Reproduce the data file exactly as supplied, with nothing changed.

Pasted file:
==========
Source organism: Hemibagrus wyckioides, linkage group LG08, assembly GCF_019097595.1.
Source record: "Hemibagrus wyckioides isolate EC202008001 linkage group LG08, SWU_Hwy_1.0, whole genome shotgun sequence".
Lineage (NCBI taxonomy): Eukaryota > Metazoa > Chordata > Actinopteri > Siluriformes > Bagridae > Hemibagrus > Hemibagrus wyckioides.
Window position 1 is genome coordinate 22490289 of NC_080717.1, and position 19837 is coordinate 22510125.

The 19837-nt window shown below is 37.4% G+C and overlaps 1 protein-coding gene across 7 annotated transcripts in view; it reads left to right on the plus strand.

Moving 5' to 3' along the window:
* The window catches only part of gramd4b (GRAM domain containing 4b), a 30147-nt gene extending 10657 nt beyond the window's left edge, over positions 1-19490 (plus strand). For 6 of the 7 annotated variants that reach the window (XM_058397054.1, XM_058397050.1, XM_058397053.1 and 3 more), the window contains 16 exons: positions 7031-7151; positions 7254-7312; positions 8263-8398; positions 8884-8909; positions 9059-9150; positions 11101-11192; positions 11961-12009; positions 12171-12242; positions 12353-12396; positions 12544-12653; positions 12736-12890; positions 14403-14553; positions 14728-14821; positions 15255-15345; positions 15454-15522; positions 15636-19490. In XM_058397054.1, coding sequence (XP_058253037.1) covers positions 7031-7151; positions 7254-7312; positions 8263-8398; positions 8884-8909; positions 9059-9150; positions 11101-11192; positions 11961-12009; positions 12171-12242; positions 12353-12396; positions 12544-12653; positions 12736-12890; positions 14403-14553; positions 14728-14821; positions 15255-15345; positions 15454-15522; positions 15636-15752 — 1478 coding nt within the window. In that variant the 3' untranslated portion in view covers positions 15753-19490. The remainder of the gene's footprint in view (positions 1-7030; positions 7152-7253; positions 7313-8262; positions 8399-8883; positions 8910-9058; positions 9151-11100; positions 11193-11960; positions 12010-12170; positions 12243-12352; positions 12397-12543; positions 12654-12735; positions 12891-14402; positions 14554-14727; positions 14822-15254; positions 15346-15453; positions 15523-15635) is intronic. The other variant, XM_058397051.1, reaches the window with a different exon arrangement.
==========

Source organism: Hemibagrus wyckioides, linkage group LG08, assembly GCF_019097595.1.
Source record: "Hemibagrus wyckioides isolate EC202008001 linkage group LG08, SWU_Hwy_1.0, whole genome shotgun sequence".
Lineage (NCBI taxonomy): Eukaryota > Metazoa > Chordata > Actinopteri > Siluriformes > Bagridae > Hemibagrus > Hemibagrus wyckioides.
Window position 1 is genome coordinate 22490289 of NC_080717.1, and position 19837 is coordinate 22510125.

The 19837-nt window shown below is 37.4% G+C and overlaps 1 protein-coding gene across 7 annotated transcripts in view; it reads left to right on the plus strand.

Moving 5' to 3' along the window:
* The window catches only part of gramd4b (GRAM domain containing 4b), a 30147-nt gene extending 10657 nt beyond the window's left edge, over positions 1-19490 (plus strand). For 6 of the 7 annotated variants that reach the window (XM_058397054.1, XM_058397050.1, XM_058397053.1 and 3 more), the window contains 16 exons: positions 7031-7151; positions 7254-7312; positions 8263-8398; positions 8884-8909; positions 9059-9150; positions 11101-11192; positions 11961-12009; positions 12171-12242; positions 12353-12396; positions 12544-12653; positions 12736-12890; positions 14403-14553; positions 14728-14821; positions 15255-15345; positions 15454-15522; positions 15636-19490. In XM_058397054.1, coding sequence (XP_058253037.1) covers positions 7031-7151; positions 7254-7312; positions 8263-8398; positions 8884-8909; positions 9059-9150; positions 11101-11192; positions 11961-12009; positions 12171-12242; positions 12353-12396; positions 12544-12653; positions 12736-12890; positions 14403-14553; positions 14728-14821; positions 15255-15345; positions 15454-15522; positions 15636-15752 — 1478 coding nt within the window. In that variant the 3' untranslated portion in view covers positions 15753-19490. The remainder of the gene's footprint in view (positions 1-7030; positions 7152-7253; positions 7313-8262; positions 8399-8883; positions 8910-9058; positions 9151-11100; positions 11193-11960; positions 12010-12170; positions 12243-12352; positions 12397-12543; positions 12654-12735; positions 12891-14402; positions 14554-14727; positions 14822-15254; positions 15346-15453; positions 15523-15635) is intronic. The other variant, XM_058397051.1, reaches the window with a different exon arrangement.